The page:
- Loading ships at ports in Asia.
- Ships are stuck in the water waiting to unload.
- Unloading at ports in the US is another chokepoint.
- There are not enough truck drivers.
- Not enough labor and the various points in the distribution system inside the United States.
- Shortage of people to put stuff on the shelves.
Essentially every stage of the distribution channel is tangled up. Biggest thing that could be done to get things moving normally would be more people to work at every step of the distribution system. Labor shortages, in other words.
This post discusses two articles:
- California has imposed restrictions on trucking which has drastically reduced the number of trucks which can be operated in the state.
- One article provides us a survey of a dozen other articles, each of which describes a different aspect of the supply chain disaster.
The Last Refuge – 10/14/21 – The California Version of The Green New Deal and an October 16, 2020, EPA Settlement With Transportation is What’s Creating The Container Shipping Backlog – Working CA Ports 24/7 Will Not Help, Here’s Why – Author spent three days researching reasons for the backlog of containers here in California. Checking resources, researching details, and other research showed some surprising things.
Biggest issue on the backlog, according to the author, is rules intentionally adopted by the state of California.
Stringent emissions requirements implemented in 2020 keep trucks older than 2010 off the road in the state. About half the trucks in the country can no longer go to the ports at Los Angeles and Long Beach, pick up a container, and delivered it anywhere in the country.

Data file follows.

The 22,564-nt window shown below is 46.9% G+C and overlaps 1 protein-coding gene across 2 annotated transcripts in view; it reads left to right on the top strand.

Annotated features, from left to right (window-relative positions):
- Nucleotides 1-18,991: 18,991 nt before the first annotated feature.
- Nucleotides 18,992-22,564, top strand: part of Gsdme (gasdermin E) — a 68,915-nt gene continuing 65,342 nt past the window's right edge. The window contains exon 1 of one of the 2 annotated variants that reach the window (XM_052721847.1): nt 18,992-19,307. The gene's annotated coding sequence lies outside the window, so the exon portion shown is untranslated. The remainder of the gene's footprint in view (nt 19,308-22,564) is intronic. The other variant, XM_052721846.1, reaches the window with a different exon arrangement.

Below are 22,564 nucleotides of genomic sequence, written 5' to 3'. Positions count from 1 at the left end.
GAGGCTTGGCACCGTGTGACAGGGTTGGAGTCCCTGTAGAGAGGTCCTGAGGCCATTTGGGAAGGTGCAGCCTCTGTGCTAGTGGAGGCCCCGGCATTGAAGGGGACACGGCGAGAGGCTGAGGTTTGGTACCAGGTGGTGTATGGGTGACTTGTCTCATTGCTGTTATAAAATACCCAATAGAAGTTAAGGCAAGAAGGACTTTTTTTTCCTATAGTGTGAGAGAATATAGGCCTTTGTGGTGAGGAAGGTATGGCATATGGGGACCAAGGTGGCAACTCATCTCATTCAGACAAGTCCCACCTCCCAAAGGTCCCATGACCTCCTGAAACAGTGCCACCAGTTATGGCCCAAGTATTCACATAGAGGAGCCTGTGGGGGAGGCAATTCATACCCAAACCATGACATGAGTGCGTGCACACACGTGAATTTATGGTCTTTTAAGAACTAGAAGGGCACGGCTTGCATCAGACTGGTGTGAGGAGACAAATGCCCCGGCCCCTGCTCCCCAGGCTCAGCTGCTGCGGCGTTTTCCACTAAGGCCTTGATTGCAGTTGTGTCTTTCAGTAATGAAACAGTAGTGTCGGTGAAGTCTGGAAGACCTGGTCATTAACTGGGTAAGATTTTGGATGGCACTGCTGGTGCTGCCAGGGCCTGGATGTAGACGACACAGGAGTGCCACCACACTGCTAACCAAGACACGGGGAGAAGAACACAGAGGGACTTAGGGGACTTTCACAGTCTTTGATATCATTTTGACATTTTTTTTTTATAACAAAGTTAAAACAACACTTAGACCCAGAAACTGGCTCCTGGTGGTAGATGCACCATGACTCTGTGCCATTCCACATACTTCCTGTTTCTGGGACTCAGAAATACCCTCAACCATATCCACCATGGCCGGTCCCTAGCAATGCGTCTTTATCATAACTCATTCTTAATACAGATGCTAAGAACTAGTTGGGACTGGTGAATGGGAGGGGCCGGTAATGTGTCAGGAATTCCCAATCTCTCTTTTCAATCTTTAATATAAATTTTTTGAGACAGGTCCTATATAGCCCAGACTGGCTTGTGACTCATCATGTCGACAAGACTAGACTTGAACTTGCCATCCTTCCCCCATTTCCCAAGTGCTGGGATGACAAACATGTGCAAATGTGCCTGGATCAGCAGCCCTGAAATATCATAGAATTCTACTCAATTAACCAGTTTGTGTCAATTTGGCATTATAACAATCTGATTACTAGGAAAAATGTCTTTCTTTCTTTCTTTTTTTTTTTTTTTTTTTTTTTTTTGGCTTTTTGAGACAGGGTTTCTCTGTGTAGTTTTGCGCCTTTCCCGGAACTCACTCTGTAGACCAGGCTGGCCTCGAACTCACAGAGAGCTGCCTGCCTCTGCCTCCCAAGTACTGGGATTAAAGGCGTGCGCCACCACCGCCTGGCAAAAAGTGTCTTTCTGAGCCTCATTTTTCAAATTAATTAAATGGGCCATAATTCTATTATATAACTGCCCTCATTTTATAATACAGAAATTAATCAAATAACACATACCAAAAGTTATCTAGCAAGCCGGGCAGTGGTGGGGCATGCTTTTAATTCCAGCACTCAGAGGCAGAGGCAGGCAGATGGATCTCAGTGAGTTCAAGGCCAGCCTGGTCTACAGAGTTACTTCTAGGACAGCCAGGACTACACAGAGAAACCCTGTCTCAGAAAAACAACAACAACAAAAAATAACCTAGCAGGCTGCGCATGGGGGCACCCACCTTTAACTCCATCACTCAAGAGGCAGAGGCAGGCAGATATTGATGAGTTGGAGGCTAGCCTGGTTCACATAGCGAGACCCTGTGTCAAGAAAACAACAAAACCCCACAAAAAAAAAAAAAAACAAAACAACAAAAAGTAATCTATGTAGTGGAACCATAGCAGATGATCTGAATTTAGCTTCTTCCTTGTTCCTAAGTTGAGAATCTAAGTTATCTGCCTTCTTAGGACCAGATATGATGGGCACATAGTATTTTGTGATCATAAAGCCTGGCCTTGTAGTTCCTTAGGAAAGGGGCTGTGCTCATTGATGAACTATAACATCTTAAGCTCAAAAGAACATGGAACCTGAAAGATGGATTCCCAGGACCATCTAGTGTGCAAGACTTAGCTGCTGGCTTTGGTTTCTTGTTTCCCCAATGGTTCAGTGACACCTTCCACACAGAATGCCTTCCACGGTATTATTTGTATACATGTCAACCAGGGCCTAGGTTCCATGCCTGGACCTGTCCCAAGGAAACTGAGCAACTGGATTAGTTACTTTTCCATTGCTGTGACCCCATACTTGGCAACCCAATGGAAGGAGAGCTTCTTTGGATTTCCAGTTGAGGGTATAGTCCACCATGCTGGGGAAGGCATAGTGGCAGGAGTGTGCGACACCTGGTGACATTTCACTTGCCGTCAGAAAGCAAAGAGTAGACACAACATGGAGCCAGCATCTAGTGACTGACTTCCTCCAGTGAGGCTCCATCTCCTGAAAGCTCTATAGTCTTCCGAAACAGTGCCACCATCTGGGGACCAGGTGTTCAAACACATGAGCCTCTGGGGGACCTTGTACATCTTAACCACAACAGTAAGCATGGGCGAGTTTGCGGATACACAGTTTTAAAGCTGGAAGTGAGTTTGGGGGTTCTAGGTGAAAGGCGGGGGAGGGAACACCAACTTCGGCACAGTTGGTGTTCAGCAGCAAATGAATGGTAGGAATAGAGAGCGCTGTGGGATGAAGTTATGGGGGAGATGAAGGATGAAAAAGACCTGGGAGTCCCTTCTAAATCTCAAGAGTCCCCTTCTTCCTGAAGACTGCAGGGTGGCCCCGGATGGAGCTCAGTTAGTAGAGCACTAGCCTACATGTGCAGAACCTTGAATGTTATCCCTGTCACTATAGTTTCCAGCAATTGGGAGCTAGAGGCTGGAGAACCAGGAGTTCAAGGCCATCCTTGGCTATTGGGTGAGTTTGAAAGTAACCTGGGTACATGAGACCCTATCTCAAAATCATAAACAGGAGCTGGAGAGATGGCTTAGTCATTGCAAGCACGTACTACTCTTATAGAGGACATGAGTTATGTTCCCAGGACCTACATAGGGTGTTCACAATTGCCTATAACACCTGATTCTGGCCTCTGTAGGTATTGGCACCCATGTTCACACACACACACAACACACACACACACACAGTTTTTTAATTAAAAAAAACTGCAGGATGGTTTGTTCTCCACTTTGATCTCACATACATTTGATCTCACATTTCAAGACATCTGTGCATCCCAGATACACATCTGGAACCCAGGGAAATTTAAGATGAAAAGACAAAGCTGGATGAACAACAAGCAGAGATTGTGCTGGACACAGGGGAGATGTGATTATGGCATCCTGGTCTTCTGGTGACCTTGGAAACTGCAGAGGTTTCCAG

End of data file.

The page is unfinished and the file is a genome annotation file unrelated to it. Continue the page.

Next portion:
Essentially all owner/operator rigs have to stay out of the state and around half of the trucks that are part of the big shipping companies must also stay out.
One workaround is transportation companies have been using qualified trucks to carry containers across the border into Nevada and then transfer the trailer to a truck that cannot cross the border.
There are so many containers waiting for a truck that storage space in Los Angeles and Long Beach is almost full. An increase in the offloading of ships will not do any good because that will merely increase the already huge stack of containers waiting for a truck. The ports are just about out of space to store containers.
Lawrence Person’s BattleSwarm Blog – 10/11/21 – Supply Chain Disruption Update for October 11, 2021 – Article takes us on an extended tour of all a host of places where there are disruptions in the supply chain. There are links to over a dozen articles with quotes from eight of them.
Here is my condensed description of the highlights, or rather lowlights, of the supply chain mess:
An article in The Atlantic notices a large number of disruptions in the port situation. Blog points out that the article in The Atlantic never mentioned the word “vaccine.”
Guess what other word the article never mentioned? “Mandate.”
Not mentioning those two words make sense since that would cut against the political agenda and political orientation of the magazine. The author and magazine don’t dare point out those issues.
Article says flood of federal dollars has left hundreds of billions sitting in checkbooks of Americans who can’t go out much or travel, so they are getting durable goods much of which has to be imported from Asia. Delta variant is hitting Asia hard, shutting down semiconductor factories and other sundry manufacturing.
Huge number of ships are parked off the coast of Los Angeles and Long Beach ports. The flood of goods demanded by American consumers has run into a shortfall of port workers, trucks, and truckers according to the article.